Objective: Long-term hormone therapy in the postmenopause is associated with a moderate increase in cardiovascular and breast cancer risk. Of great concern, therefore, is the question of how women with menopausal symptoms and enhanced cardiovascular risk can be treated. Evidence is growing that an estrogen/statin combination may be a good choice, since this combination seems to elicit additive beneficial effects on the lipid profile and on the vasculature.
Methods: In the present study, the effect of two statins on the proliferation of breast cancer cells in the presence and absence of estradiol was investigated.
Results: Atorvastatin and fluvastatin were able to inhibit the proliferation of MCF-7 cells in the absence of estradiol. This effect seems to depend on an apoptotic statin effect which may be mediated by the down-regulation of the anti-apoptotic protein Bcl-2 rather than up-regulation of Fas-L or p53. However, in the presence of estradiol the inhibitory effect of the statins was less pronounced.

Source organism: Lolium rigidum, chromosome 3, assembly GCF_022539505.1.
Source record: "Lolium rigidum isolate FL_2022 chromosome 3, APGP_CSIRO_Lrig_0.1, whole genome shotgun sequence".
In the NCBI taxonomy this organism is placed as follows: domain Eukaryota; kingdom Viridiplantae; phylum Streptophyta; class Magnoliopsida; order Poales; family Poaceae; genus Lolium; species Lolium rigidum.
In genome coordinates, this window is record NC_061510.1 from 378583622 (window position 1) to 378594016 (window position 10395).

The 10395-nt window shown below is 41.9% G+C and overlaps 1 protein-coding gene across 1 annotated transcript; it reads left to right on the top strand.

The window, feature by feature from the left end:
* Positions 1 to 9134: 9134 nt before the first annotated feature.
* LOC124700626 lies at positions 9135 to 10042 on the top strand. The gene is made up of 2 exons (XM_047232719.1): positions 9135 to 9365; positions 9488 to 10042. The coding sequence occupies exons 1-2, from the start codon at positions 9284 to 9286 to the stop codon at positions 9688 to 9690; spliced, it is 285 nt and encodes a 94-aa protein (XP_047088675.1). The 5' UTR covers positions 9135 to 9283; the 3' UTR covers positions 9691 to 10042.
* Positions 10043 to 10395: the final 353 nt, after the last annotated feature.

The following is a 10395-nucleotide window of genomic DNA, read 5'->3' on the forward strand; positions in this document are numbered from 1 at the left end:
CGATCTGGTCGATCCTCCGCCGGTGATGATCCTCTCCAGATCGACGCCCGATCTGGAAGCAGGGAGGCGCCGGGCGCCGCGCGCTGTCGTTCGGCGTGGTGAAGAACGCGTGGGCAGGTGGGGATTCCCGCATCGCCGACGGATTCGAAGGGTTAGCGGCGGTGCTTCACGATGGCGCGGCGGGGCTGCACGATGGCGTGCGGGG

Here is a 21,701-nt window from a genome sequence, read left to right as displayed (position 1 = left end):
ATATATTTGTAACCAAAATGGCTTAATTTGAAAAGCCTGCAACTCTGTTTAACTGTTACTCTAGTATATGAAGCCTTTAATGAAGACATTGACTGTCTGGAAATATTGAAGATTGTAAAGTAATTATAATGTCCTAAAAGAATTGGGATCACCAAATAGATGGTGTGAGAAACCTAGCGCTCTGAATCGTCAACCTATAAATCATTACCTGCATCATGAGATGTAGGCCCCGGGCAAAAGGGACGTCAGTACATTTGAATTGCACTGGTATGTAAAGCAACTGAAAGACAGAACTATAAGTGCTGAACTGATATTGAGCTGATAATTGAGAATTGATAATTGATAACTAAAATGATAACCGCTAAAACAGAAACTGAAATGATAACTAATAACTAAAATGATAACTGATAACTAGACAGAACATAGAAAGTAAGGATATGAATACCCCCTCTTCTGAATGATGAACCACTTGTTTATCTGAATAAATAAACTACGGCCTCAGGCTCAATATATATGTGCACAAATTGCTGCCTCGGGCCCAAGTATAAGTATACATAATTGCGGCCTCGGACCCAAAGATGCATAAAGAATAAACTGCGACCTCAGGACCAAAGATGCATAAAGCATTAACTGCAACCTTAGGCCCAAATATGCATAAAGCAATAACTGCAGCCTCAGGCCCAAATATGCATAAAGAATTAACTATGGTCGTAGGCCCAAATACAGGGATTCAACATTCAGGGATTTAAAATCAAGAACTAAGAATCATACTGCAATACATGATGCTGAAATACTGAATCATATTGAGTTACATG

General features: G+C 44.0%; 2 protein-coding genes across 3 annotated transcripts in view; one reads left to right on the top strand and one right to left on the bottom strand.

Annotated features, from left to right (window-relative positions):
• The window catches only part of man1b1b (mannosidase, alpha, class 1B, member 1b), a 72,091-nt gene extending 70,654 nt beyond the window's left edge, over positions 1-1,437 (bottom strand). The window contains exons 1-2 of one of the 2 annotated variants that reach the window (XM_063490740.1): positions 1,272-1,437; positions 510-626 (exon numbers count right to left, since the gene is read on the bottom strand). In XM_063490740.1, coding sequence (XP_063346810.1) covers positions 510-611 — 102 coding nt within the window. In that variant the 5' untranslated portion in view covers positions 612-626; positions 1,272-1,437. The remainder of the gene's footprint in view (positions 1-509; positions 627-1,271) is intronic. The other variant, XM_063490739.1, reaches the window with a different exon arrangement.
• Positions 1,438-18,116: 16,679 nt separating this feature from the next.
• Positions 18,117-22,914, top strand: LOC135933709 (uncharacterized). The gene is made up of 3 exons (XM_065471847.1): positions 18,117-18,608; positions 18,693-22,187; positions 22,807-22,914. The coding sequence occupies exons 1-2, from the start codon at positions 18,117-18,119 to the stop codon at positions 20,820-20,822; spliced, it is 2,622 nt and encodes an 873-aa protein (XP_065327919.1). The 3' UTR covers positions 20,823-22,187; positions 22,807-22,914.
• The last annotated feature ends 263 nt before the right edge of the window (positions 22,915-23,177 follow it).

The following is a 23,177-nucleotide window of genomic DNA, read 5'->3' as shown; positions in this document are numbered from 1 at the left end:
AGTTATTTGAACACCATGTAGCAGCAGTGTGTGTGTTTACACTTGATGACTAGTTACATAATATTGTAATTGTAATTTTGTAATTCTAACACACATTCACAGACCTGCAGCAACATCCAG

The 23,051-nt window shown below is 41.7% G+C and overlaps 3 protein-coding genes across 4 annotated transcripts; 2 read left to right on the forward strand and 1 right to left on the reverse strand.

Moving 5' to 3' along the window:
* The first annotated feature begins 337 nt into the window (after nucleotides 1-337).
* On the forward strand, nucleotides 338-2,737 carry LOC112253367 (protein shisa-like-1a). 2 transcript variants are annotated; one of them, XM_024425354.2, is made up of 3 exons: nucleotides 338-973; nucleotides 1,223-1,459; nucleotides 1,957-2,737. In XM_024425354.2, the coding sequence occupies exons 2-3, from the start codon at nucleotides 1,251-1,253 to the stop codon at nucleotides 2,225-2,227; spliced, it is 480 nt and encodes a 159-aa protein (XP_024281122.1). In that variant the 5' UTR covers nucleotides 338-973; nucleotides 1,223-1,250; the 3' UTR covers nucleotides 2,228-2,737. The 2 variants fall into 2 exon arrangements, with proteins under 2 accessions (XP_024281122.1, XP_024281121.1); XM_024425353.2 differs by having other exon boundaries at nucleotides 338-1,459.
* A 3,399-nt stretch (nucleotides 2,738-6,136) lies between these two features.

Conclusions: The present data indicate that statins may possess anticancerogenic properties concerning the development of breast cancer in postmenopausal women. Clinical trials are necessary to prove a beneficial statin effect on breast cancer risk when combined with long-term hormone therapy.